Nearly everyone will require medicine at some point in order to feel well. Pharmacologists play an important role in ensuring the medications people need to help them feel better or manage chronic diseases are readily available. If you’re considering a career in pharmacology, here are some things you need to know.
What is Pharmacology?
Put simply, pharmacology is the science relating to drugs and medicine. It deals with a number of things, such as the origin of certain drugs, and their chemical make-up, effects, and uses. The pharmacology field covers a very wide area, which is why it is sometimes referred to as a “bridge science”. Scientists who study pharmacology may incorporate knowledge from other areas of science, such as chemistry, physiology and micro-biology. Clinical pharmacology is a specialty area of pharmacology that deals primarily with drugs and their clinical uses in healing.
How to Become a Pharmacologist
To become a pharmacologist, individuals must first earn a Bachelor’s degree in a science-related field such as biochemistry, pharmacology or chemistry. After earning a Bachelor’s degree, it is necessary to pursue a graduate degree in pharmacology. Some people begin by earning a Master’s degree; however, most elect to pursue a doctorate instead. A few will even enter this career field after earning a medical degree (M.D.), but this is actually very rare since becoming a pharmacologist does not entitle one to practice medicine.
Careers in Clinical Pharmacology
According to the Bureau of Labor Statistics, demand for medical scientists such as pharmacologists is expected to grow by 13 percent by the year 2022. This is about as fast as average for all occupations tracked by the Bureau. The increase is expected to result from more and more people requiring medication to help them control certain diseases. The aging population and an increased understanding of how to treat medical conditions will all contribute to the need for more clinical pharmacologists in the future.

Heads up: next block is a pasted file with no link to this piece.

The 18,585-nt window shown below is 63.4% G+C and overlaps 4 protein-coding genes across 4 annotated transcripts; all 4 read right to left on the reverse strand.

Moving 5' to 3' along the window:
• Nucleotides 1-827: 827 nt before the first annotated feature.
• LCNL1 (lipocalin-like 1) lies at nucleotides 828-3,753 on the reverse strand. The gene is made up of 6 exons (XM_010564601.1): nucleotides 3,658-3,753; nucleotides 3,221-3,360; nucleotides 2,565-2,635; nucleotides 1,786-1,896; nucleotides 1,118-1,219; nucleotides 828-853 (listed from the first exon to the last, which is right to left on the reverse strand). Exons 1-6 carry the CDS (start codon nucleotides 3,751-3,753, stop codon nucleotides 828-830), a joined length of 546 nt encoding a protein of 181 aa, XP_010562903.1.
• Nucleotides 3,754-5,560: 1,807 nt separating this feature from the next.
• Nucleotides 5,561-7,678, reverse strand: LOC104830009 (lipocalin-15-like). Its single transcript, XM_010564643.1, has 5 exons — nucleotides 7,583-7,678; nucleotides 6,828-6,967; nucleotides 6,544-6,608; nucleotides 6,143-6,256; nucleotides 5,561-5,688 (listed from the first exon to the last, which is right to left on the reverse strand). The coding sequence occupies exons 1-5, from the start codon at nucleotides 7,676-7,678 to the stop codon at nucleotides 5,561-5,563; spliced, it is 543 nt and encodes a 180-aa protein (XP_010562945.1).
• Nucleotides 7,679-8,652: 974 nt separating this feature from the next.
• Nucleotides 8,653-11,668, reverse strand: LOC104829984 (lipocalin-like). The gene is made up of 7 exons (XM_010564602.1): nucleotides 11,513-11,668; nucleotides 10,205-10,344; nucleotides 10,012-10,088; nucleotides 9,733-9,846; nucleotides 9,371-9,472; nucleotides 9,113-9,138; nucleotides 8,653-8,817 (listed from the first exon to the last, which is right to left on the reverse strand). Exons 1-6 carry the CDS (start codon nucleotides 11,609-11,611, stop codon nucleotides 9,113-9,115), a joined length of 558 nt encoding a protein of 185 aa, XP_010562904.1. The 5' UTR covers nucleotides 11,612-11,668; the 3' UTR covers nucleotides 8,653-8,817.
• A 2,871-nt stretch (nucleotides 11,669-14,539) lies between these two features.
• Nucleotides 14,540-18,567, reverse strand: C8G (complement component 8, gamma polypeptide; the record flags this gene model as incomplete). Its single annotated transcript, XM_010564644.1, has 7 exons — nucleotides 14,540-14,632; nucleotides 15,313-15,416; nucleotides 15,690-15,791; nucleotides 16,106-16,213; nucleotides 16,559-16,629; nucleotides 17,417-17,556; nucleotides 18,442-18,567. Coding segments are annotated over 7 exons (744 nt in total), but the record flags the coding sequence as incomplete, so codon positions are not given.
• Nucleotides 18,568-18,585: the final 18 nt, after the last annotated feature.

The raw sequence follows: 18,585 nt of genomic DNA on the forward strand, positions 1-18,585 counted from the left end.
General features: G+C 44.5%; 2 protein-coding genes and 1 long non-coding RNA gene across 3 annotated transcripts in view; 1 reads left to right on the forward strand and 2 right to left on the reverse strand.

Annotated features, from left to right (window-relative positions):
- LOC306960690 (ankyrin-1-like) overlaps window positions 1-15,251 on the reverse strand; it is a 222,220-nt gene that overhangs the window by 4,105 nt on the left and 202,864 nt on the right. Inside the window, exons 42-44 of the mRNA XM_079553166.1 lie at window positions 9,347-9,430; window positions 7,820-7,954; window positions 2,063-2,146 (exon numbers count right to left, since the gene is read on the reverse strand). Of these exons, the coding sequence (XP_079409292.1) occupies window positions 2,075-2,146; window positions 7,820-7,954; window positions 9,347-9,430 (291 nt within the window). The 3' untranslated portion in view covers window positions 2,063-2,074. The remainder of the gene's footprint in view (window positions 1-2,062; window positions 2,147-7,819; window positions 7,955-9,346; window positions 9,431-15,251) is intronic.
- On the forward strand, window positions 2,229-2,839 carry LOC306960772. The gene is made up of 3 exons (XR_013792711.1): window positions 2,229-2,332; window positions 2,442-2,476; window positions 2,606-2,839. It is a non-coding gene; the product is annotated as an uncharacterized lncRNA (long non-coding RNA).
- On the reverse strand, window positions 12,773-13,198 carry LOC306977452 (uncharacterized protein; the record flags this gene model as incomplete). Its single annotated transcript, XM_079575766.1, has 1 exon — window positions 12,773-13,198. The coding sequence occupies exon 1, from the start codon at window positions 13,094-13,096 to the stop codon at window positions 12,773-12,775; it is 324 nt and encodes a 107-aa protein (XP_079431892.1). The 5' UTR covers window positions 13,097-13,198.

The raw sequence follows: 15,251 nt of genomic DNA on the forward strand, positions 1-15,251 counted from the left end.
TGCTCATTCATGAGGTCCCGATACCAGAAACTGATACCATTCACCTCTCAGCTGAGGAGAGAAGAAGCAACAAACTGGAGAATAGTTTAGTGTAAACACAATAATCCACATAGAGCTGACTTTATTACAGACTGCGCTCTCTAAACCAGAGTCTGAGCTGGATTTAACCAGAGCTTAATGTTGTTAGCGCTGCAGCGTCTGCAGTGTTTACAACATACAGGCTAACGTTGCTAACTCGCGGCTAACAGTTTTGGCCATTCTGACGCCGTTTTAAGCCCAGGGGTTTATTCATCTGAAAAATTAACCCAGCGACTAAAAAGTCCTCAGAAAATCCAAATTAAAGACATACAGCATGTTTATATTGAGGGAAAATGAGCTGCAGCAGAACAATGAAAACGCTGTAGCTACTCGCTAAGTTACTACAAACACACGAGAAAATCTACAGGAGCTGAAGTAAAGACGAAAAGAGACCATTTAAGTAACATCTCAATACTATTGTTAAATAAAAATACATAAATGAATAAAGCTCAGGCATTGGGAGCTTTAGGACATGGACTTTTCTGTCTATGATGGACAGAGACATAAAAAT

Pharmacologists are considered medical scientists, and therefore spend a great deal of time performing scientific research. Some clinical pharmacologists will provide direct care to patients, while others will simply monitor their results. They are also responsible for compiling the results of their studies into reports that can be used to assess the effectiveness of medications. Many pharmacologists will also publish their reports, or give presentations to the medical community concerning their findings.
Pharmacology for Nurses
Nurses are also involved in the study of various areas of pharmacology, particularly pharmacokinetics and pharmacodynamics. Pharmacokinetics (PK) is the study of how drugs are absorbed, distributed and moved through the body over a period of time. Pharmacodynamics involves how certain medicines affect bodily functions or microorganisms and parasites within it. The study of these areas of pharmacology allows nurses to better administer medications and help their patients avoid side effects.
Different from Pharmacist
Many people use the terms “pharmacologist” and “pharmacist” interchangeably; however, they are actually two different occupations. Pharmacologists are scientists who are responsible for the development and testing of new drugs. As such, pharmacologists perform the “behind the scenes” work that is necessary in order to bring new drugs to market. Pharmacists on the other hand are primarily responsible for dispensing medications, providing patient education and monitoring dosages.
According to the Bureau of Labor Statistics, pharmacologists who work in pharmaceutical and medicine manufacturing earned a median annual wage of $92,940 in 2012. The median annual wage is the number at which half of all workers make more and the other half earn less. Those involved in research and development made an average of $87,620, while others working in private physicians’ offices made approximately $77,180. The pay will vary according to geographic location, industry and the reputation of the pharmacologist. Those who have performed ground-breaking research or had studies published in medical journals may be able to command a higher salary.
There are several different job options available within the field of pharmacology. A good number of positions exist in the research and development laboratories of pharmaceutical companies. Clinical pharmacologists may also work in hospitals and medical clinics providing direct care to patients. Those with a great deal of experience may even work as quality assurance officers in the research and development phase, or go on to instruct medical students at a university. A few may work in physicians’ offices or for medical insurance companies. Some pharmacologists could even be used as expert witnesses during criminal trials.
If not for the work of pharmacologists everywhere, a number of people around the world could be without life-saving medications. New diseases are constantly being discovered, meaning there will always be a need for these professionals.